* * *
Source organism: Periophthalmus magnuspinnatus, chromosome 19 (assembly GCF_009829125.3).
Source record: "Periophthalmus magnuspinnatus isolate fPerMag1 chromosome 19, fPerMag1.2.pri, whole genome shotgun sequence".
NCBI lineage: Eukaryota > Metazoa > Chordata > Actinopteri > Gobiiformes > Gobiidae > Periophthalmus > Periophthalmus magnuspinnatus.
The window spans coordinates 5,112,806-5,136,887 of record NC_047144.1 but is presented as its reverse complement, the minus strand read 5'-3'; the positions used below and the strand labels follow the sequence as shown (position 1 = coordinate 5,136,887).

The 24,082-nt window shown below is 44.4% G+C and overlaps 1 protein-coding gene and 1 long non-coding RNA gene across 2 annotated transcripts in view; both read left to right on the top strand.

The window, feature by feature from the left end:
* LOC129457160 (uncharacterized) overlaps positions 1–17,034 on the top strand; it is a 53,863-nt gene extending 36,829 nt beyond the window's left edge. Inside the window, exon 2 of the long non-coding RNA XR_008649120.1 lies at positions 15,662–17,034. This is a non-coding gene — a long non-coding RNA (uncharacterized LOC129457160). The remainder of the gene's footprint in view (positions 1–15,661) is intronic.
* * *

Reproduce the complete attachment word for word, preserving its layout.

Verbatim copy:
Source organism: Periophthalmus magnuspinnatus, chromosome 19 (assembly GCF_009829125.3).
Source record: "Periophthalmus magnuspinnatus isolate fPerMag1 chromosome 19, fPerMag1.2.pri, whole genome shotgun sequence".
NCBI lineage: Eukaryota > Metazoa > Chordata > Actinopteri > Gobiiformes > Gobiidae > Periophthalmus > Periophthalmus magnuspinnatus.
The window spans coordinates 5,112,806-5,136,887 of record NC_047144.1 but is presented as its reverse complement, the minus strand read 5'-3'; the positions used below and the strand labels follow the sequence as shown (position 1 = coordinate 5,136,887).

The 24,082-nt window shown below is 44.4% G+C and overlaps 1 protein-coding gene and 1 long non-coding RNA gene across 2 annotated transcripts in view; both read left to right on the top strand.

The window, feature by feature from the left end:
* LOC129457160 (uncharacterized) overlaps positions 1–17,034 on the top strand; it is a 53,863-nt gene extending 36,829 nt beyond the window's left edge. Inside the window, exon 2 of the long non-coding RNA XR_008649120.1 lies at positions 15,662–17,034. This is a non-coding gene — a long non-coding RNA (uncharacterized LOC129457160). The remainder of the gene's footprint in view (positions 1–15,661) is intronic.